In 2006-2007 the Boardwalk’s streetlamps were replaced with Type 24 Twin replicas with pendant additions, imitating but not quite matching the Boardwalk’s original lamps, seen in the 1924 photo via brooklynpix.
It all begins here — Ocean Parkway begins its long march to Prospect Park here at Surf and Seabreeze Avenues. It was designed by the architects of Central and Prospect Parks, Calvert Vaux and Frederick Law Olmsted, and built between 1874-1880. In the distance we see the concrete viaduct that takes the subway Brighton Line over the parkway.
Obscure Beach Lane, which runs from Brighton Beach Avenue south to the boardwalk.
One of the original fountains left over from the Boardwalk’s earliest days, at Brighton 2nd Street. The fountain stopped working decades ago.
ForgottenFan George Fischler: Just a couple of comments. The unusual “Beach Lane” between Ocean Parkway and Brighton 1st Street was where the trolley turned off Brighton Beach ave, down towards the boardwalk, and turned around in a loop where that apartment building is now. I used to sit on the boardwalk watching the trolleys turn. I grew up in the buildings pictured on Brighton 14-15 Street [see below]. 1170 & 1120 Brighton Beach Ave. They were the “Joseph P. Day” houses. The height of luxury apartment living when opened in 1938. They featured roof top decks with shade and park benches. The buildings originally fronted directly onto the beach (until other houses were built behind them in 1950), they had salt water taps for the bathtubs, bringing the ocean right into your apartment. The separate stall shower had 5 shower heads controlled separately. The lobbies still have some great deco floors, although much of the rest including some great murals are gone.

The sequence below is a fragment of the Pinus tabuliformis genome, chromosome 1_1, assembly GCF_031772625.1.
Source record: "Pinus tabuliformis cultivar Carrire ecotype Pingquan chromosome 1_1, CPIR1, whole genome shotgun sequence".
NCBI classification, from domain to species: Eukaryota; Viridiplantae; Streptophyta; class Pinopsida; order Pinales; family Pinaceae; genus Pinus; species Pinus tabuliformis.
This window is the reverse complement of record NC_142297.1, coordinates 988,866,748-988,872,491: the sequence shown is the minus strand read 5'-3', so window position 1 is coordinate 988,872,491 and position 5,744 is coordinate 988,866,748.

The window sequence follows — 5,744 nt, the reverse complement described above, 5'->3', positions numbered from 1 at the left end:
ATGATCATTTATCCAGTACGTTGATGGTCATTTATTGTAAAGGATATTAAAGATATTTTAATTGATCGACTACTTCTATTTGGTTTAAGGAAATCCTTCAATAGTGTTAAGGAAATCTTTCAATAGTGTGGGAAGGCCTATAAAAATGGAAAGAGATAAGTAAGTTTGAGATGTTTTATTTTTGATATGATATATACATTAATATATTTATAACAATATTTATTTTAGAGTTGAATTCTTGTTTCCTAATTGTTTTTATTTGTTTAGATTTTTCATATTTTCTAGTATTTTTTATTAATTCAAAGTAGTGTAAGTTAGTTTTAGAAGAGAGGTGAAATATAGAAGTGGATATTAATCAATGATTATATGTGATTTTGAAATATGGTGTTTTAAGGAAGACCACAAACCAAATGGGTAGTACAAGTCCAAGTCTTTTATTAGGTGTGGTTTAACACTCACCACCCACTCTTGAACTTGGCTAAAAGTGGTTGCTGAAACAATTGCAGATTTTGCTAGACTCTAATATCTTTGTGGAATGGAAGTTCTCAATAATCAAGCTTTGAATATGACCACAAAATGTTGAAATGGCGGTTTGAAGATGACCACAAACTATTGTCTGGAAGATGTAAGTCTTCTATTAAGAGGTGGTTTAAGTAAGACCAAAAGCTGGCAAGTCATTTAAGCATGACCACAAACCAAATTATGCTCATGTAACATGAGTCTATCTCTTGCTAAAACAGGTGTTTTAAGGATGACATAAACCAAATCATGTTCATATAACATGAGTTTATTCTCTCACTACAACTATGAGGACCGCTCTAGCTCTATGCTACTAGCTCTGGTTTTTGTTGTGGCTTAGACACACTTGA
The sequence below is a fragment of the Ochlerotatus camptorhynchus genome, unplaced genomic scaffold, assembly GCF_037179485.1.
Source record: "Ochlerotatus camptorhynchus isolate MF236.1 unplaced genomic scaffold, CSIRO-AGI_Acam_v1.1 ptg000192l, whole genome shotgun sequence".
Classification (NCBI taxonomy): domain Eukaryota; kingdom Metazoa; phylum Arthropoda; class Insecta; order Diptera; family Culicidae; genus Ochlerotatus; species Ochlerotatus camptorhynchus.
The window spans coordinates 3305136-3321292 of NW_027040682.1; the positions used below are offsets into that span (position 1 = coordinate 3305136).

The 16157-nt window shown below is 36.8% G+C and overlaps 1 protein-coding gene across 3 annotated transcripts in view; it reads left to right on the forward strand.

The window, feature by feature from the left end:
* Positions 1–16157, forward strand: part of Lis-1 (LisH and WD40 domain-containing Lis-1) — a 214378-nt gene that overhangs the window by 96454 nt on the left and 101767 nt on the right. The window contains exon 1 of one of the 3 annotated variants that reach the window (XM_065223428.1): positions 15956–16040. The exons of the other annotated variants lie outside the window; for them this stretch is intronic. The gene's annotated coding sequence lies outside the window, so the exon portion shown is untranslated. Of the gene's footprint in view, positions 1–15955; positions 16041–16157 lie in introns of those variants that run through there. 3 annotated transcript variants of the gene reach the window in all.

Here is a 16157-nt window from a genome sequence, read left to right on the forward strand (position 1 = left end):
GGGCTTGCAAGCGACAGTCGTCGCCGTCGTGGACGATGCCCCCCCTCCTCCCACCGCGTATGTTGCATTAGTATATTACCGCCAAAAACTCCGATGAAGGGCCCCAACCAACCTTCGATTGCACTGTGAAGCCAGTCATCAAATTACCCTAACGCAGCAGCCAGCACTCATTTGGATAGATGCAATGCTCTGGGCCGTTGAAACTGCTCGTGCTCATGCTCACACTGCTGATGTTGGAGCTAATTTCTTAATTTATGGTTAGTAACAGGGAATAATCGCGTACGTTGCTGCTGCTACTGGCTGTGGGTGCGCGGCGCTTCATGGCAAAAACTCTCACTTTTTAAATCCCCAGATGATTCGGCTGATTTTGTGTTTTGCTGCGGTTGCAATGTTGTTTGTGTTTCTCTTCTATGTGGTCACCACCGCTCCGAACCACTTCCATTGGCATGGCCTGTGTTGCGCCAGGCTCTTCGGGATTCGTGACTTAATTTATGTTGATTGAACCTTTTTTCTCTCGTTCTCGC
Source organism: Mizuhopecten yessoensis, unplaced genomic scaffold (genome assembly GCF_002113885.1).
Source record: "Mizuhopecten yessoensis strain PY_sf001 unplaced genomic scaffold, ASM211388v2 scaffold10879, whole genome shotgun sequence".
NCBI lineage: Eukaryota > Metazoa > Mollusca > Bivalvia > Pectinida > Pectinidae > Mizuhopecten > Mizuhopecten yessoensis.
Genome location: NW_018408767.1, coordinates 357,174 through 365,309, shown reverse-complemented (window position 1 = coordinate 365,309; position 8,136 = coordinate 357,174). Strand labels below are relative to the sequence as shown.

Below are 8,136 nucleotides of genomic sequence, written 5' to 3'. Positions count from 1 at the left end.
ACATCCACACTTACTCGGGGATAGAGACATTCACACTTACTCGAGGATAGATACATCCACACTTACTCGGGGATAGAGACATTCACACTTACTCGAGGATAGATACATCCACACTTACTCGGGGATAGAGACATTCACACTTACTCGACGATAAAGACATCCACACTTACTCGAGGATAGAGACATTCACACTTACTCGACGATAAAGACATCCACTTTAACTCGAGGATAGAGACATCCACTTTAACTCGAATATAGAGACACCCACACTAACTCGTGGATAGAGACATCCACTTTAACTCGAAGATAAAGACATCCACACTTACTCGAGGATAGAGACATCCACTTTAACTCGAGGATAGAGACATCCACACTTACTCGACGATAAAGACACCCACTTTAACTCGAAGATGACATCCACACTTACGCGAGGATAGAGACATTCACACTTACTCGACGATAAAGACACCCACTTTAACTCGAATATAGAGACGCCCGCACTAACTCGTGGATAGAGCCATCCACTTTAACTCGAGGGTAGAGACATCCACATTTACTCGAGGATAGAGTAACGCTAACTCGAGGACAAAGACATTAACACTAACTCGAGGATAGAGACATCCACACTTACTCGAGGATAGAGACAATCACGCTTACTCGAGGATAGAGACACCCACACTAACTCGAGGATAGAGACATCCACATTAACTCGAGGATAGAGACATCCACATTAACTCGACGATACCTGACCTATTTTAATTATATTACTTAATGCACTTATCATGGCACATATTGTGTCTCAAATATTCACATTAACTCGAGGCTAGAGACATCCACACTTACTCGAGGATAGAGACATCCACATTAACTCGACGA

A Real Mother For Ya
Is the inscription found at the apartment house at 3102-3116 Brighton 1st Place near Brighton Beach Avenue meant to be the same Mother Jones of the famed left-leaning magazine of the same name? Sure it is. Let Paul Shaw explain in thisfascinating article about letterforms in Brooklyn:
Mary Harris Jones — better known as Mother Jones — was one of the founders of the Wobblies (Industrial Workers of the World) and a labor organizer for the United Mine Workers and the Socialist Party of America. In 1902 she was labeled “the most dangerous woman in America” by a West Virginia District Attorney due to her efforts on behalf of striking coal miners. So, how did an apartment building in Brighton Beach come to bear her name? The building may have been a cooperative financed by unions for its members such as those the Amalgamated Clothing Workers built near Van Cortlandt Park in the Bronx between 1927 and 1970.
I’m glad our revolution never came and we had to break down walls in Eastern Europe, not here.
Brightwater Court runs a block north of the Boardwalk between Brighton 1st Road and Coney Island Avenue. Taking advantage of the ocean views, developers built several multifamily buildings during the golden age of apartment houses, about 1925-1940. Some of the ocean views, but not all, were negated by the construction of apartment houses on the south side of the street. These two castle-like buildings, either side of Brighton 2nd Street (the one on the bottom is called the Delmar Towers) continue to face the ocean.